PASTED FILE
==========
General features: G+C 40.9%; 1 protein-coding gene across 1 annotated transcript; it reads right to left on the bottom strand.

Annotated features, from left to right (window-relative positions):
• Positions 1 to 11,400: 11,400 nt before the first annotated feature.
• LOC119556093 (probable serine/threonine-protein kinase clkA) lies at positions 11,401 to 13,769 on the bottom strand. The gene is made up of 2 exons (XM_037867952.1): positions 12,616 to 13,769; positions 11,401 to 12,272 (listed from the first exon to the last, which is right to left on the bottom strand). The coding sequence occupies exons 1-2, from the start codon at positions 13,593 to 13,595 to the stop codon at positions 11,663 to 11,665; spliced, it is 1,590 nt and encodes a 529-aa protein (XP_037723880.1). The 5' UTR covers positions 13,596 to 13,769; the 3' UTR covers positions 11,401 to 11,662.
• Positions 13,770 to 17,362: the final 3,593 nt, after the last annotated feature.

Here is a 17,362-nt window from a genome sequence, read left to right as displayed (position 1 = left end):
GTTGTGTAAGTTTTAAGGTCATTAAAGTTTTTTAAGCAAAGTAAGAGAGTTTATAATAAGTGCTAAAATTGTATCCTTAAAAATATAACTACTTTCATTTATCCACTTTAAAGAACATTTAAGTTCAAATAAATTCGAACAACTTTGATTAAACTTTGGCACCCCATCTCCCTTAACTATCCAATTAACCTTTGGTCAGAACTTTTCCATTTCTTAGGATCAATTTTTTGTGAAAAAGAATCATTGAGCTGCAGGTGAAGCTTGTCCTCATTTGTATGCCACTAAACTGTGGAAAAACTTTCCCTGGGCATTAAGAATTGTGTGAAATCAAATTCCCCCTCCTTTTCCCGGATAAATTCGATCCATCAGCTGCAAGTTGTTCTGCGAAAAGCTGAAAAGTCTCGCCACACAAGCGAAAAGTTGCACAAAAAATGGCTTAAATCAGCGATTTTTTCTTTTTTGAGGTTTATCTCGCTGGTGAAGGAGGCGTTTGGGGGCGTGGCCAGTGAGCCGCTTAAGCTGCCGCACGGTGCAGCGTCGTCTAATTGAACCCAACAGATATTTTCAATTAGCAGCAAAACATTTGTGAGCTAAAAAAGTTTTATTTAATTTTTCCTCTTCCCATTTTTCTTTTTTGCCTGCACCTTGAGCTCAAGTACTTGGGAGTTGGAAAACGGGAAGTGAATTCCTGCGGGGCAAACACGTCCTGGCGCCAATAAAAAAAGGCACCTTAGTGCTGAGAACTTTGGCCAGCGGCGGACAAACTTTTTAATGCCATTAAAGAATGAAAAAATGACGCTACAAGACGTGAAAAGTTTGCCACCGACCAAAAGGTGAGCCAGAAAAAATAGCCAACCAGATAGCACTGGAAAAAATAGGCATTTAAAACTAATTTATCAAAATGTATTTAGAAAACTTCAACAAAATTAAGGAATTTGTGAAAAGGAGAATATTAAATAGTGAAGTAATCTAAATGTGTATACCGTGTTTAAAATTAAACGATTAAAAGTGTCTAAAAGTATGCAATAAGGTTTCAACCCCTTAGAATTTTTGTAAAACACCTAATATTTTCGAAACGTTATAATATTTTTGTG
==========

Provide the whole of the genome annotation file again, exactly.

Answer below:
General features: G+C 40.9%; 1 protein-coding gene across 1 annotated transcript; it reads right to left on the bottom strand.

Annotated features, from left to right (window-relative positions):
• Positions 1 to 11,400: 11,400 nt before the first annotated feature.
• LOC119556093 (probable serine/threonine-protein kinase clkA) lies at positions 11,401 to 13,769 on the bottom strand. The gene is made up of 2 exons (XM_037867952.1): positions 12,616 to 13,769; positions 11,401 to 12,272 (listed from the first exon to the last, which is right to left on the bottom strand). The coding sequence occupies exons 1-2, from the start codon at positions 13,593 to 13,595 to the stop codon at positions 11,663 to 11,665; spliced, it is 1,590 nt and encodes a 529-aa protein (XP_037723880.1). The 5' UTR covers positions 13,596 to 13,769; the 3' UTR covers positions 11,401 to 11,662.
• Positions 13,770 to 17,362: the final 3,593 nt, after the last annotated feature.

Here is a 17,362-nt window from a genome sequence, read left to right as displayed (position 1 = left end):
GTTGTGTAAGTTTTAAGGTCATTAAAGTTTTTTAAGCAAAGTAAGAGAGTTTATAATAAGTGCTAAAATTGTATCCTTAAAAATATAACTACTTTCATTTATCCACTTTAAAGAACATTTAAGTTCAAATAAATTCGAACAACTTTGATTAAACTTTGGCACCCCATCTCCCTTAACTATCCAATTAACCTTTGGTCAGAACTTTTCCATTTCTTAGGATCAATTTTTTGTGAAAAAGAATCATTGAGCTGCAGGTGAAGCTTGTCCTCATTTGTATGCCACTAAACTGTGGAAAAACTTTCCCTGGGCATTAAGAATTGTGTGAAATCAAATTCCCCCTCCTTTTCCCGGATAAATTCGATCCATCAGCTGCAAGTTGTTCTGCGAAAAGCTGAAAAGTCTCGCCACACAAGCGAAAAGTTGCACAAAAAATGGCTTAAATCAGCGATTTTTTCTTTTTTGAGGTTTATCTCGCTGGTGAAGGAGGCGTTTGGGGGCGTGGCCAGTGAGCCGCTTAAGCTGCCGCACGGTGCAGCGTCGTCTAATTGAACCCAACAGATATTTTCAATTAGCAGCAAAACATTTGTGAGCTAAAAAAGTTTTATTTAATTTTTCCTCTTCCCATTTTTCTTTTTTGCCTGCACCTTGAGCTCAAGTACTTGGGAGTTGGAAAACGGGAAGTGAATTCCTGCGGGGCAAACACGTCCTGGCGCCAATAAAAAAAGGCACCTTAGTGCTGAGAACTTTGGCCAGCGGCGGACAAACTTTTTAATGCCATTAAAGAATGAAAAAATGACGCTACAAGACGTGAAAAGTTTGCCACCGACCAAAAGGTGAGCCAGAAAAAATAGCCAACCAGATAGCACTGGAAAAAATAGGCATTTAAAACTAATTTATCAAAATGTATTTAGAAAACTTCAACAAAATTAAGGAATTTGTGAAAAGGAGAATATTAAATAGTGAAGTAATCTAAATGTGTATACCGTGTTTAAAATTAAACGATTAAAAGTGTCTAAAAGTATGCAATAAGGTTTCAACCCCTTAGAATTTTTGTAAAACACCTAATATTTTCGAAACGTTATAATATTTTTGTG